16 Example: How to provide a reward Staff trained to immediately acknowledge: – Name behavior and expectation observed – Give positive verbal/social acknowledgement – Give out token for access to reward system

17 ~10 positive : 1 correction

18 Are “Rewards” Dangerous? “…our research team has conducted a series of reviews and analysis of (the reward) literature; our conclusion is that there is no inherent negative property of reward. Our analyses indicate that the argument against the use of rewards is an overgeneralization based on a narrow set of circumstances.” – Cameron, 2002 Cameron & Pierce, 1994, 2002 Cameron, Banko & Pierce, 2001

19 “Super Sub Slips” Empowering subs in Cottage Grove, OR Procedures – Give 5 per sub in subfolder – Give 2 out immediately

20 “Positive Office Referral” Balancing positive/negative adult/student contacts in Oregon Procedures – Develop equivalent positive referral – Process like negative referral

21 Other Effective Strategies Positive parent telephone contacts with students present Coupons (purchased with established numbers of tokens) for the following: – Extra P.E., art, music – Board game day – Can use at a school carnival instead of money – No homework coupon (use with caution) – Free entrance into a sporting event/dance – Early release pass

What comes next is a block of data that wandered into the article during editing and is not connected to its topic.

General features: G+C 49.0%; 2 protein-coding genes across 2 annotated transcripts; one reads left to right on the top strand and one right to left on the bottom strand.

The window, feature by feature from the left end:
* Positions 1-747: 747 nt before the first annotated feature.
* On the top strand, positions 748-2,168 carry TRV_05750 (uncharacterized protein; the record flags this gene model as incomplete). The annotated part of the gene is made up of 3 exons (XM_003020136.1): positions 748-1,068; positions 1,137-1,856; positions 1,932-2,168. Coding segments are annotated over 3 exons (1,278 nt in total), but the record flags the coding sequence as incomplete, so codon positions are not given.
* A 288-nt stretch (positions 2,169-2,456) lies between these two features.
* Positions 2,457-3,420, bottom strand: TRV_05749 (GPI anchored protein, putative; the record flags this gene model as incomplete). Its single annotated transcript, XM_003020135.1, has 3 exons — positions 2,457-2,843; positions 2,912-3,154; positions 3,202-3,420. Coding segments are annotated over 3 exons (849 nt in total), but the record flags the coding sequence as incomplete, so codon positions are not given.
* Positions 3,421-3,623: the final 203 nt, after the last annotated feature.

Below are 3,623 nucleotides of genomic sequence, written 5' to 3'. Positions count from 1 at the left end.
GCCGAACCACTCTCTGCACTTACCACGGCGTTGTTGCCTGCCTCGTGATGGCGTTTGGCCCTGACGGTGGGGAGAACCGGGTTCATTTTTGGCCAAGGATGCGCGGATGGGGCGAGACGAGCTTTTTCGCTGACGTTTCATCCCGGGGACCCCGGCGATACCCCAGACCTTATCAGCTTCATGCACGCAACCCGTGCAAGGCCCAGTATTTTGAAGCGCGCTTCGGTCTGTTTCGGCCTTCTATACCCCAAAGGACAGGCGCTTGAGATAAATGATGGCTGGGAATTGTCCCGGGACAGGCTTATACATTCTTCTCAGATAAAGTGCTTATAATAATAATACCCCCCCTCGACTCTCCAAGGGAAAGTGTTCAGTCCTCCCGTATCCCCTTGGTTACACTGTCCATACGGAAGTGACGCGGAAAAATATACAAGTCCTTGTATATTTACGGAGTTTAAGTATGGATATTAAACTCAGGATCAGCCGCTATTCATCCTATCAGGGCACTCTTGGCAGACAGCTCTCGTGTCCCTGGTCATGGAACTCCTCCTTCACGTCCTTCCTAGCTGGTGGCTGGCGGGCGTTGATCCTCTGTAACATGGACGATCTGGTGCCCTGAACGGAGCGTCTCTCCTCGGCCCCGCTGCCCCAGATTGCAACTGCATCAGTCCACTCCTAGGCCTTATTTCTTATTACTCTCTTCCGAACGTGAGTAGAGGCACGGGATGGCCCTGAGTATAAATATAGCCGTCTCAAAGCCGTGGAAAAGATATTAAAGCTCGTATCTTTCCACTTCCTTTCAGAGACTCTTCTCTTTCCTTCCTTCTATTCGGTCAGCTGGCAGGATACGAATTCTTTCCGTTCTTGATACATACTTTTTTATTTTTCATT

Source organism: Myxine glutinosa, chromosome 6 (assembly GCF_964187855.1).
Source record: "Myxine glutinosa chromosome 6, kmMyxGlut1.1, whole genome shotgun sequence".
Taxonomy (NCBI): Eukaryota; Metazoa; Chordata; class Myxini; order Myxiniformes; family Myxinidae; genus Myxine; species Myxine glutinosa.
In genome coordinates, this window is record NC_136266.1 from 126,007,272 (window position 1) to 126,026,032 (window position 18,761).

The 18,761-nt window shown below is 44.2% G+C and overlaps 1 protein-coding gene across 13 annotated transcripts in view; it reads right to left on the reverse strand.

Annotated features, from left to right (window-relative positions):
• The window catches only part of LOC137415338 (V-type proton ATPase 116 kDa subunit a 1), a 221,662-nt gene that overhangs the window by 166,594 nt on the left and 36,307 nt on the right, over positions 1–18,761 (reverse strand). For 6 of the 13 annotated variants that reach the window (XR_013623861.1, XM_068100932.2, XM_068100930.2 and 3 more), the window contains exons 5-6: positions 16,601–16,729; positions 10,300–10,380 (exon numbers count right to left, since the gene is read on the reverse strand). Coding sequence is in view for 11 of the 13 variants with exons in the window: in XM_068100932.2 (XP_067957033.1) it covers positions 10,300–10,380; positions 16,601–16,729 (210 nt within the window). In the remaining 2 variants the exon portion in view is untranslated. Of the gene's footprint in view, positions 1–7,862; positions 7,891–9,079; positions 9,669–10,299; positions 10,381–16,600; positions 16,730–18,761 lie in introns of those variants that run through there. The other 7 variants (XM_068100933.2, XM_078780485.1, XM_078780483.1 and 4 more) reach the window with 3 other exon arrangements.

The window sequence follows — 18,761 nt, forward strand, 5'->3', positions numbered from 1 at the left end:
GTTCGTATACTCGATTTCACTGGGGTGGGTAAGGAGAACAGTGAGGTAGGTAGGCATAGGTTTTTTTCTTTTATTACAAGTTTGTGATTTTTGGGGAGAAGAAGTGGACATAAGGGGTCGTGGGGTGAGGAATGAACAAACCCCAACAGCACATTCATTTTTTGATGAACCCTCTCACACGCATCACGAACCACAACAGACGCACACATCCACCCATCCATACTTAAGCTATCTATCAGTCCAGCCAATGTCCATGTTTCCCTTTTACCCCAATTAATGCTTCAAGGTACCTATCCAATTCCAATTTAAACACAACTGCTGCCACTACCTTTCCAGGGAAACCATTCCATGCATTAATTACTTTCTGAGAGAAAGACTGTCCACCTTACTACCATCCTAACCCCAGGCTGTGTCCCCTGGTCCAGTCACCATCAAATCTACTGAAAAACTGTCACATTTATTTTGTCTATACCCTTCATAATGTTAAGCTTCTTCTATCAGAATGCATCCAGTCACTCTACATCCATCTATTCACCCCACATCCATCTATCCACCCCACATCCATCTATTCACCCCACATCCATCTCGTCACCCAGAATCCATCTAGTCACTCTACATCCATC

22 Rewarding Staff Keeping staff motivated is just as important to the PBS process as motivating students Utilize community resources and local businesses Incentives for staff that have worked at other schools include: – After School Ice Cream Social – Leave 5min early pass – Special Parking Spots – Recognition at faculty meetings

23 Activity 6 Current Practice How are students and teachers acknowledged? What roadblocks and challenges would you predict with instituting an acknowledgement program? How will you overcome such challenges? How will we provide specific, direct and frequent feedback implemented consistently? What strategies will we use to maintain 4:1 ratio? Design Acknowledgement System Review Examples Develop Action Steps